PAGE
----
'The Best Years of Our Lives' - Movie Review

A 1946 William Wyler movie that opens on three veterans of the Second World War returning home to Boone City in the U.S. Frederic March is the middle-aged Sergeant Al Stephenson, Dana Andrews is Captain Fred Derry, and Harold Russell is sailor Homer Parrish. All three have dreamt of returning home, but having made it back, they all have trouble resuming their old lives. Stephenson's children are now essentially adults, and he's not sure what to make of it. Derry's wife isn't where he expected to find her, and has taken a job that makes it very hard for him to catch up with her. And Parrish lost both his hands - and while he's very skilled with the hooks the military has supplied him with, his parents and fiancée have some trouble with his change of status, and he doesn't deal well with their reaction.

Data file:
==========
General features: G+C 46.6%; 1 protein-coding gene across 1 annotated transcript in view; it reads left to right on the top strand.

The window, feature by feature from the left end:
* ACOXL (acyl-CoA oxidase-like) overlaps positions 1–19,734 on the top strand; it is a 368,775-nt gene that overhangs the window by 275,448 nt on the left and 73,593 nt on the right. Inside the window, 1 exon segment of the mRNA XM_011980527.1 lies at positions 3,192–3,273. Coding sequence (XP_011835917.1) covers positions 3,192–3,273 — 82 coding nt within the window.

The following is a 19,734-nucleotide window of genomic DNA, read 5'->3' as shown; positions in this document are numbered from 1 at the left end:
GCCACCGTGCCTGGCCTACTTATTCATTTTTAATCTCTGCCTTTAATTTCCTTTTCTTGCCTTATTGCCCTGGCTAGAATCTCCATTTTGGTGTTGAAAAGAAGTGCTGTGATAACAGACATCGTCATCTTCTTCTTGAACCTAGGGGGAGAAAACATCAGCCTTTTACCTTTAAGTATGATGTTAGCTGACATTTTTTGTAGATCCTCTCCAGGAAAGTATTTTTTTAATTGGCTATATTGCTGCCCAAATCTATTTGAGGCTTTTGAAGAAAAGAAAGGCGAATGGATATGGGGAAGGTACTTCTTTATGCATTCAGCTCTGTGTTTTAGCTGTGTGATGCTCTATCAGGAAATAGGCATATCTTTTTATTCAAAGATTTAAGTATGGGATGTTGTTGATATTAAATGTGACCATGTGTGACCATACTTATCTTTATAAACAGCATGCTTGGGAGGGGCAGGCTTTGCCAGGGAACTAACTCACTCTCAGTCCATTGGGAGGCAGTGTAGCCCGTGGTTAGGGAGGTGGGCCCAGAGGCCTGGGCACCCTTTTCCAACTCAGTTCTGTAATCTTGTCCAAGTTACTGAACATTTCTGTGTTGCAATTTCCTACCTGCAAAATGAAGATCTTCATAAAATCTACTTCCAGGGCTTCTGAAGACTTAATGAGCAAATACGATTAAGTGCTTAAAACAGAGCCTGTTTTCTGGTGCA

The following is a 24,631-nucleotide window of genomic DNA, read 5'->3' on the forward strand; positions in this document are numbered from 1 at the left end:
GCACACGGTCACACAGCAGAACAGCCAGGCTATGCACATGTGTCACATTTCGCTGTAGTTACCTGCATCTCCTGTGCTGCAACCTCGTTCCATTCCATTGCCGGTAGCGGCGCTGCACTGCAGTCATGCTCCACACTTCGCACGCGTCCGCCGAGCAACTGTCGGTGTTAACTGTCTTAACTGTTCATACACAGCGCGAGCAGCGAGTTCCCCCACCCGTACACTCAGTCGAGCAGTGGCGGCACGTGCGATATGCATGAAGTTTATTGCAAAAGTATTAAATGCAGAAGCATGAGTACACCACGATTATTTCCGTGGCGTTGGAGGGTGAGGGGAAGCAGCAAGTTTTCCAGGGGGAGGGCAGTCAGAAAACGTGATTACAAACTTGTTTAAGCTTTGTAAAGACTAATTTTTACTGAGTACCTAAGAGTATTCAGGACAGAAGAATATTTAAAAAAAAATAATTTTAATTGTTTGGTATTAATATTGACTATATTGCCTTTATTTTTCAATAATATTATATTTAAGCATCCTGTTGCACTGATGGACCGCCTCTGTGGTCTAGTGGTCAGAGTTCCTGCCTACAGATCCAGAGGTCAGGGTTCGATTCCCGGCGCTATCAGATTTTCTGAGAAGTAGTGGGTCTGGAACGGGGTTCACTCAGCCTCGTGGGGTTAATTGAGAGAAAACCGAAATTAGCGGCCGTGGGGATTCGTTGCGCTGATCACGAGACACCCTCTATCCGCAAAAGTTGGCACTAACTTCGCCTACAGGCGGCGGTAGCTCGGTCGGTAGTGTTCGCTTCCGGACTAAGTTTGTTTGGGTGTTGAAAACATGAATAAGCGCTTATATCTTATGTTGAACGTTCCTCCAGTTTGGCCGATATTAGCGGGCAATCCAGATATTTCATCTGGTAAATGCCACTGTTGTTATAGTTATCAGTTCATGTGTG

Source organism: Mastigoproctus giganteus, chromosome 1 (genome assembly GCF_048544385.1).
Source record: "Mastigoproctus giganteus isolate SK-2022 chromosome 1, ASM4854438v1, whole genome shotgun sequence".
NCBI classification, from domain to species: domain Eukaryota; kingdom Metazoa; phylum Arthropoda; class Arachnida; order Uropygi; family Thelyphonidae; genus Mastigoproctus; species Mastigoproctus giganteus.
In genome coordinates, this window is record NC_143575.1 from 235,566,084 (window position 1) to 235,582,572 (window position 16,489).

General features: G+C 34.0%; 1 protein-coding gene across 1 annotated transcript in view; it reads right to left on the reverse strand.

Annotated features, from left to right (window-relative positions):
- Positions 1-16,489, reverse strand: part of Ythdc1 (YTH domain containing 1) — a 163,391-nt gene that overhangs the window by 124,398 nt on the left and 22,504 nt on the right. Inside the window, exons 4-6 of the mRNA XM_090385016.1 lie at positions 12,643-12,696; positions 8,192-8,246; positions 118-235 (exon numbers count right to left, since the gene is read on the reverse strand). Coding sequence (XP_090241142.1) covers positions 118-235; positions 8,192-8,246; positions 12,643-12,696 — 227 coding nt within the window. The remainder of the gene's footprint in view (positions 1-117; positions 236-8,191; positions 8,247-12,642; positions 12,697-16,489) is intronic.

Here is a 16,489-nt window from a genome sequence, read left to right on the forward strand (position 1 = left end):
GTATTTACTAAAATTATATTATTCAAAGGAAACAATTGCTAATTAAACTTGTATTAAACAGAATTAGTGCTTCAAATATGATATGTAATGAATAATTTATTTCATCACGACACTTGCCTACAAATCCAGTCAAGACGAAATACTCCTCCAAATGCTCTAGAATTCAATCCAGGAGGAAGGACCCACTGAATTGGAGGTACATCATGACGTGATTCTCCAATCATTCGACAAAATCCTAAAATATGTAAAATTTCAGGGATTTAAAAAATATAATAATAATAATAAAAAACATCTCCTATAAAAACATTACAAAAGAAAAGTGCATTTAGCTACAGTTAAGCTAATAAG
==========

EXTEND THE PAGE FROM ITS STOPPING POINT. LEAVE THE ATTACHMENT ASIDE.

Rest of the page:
The movie then follows their attempts to resume their old lives, and their occasional meetings at Butch's place, a bar run by Homer's cousin (Hoagy Carmichael). It's a long movie (172m), but thought-provoking and quite good.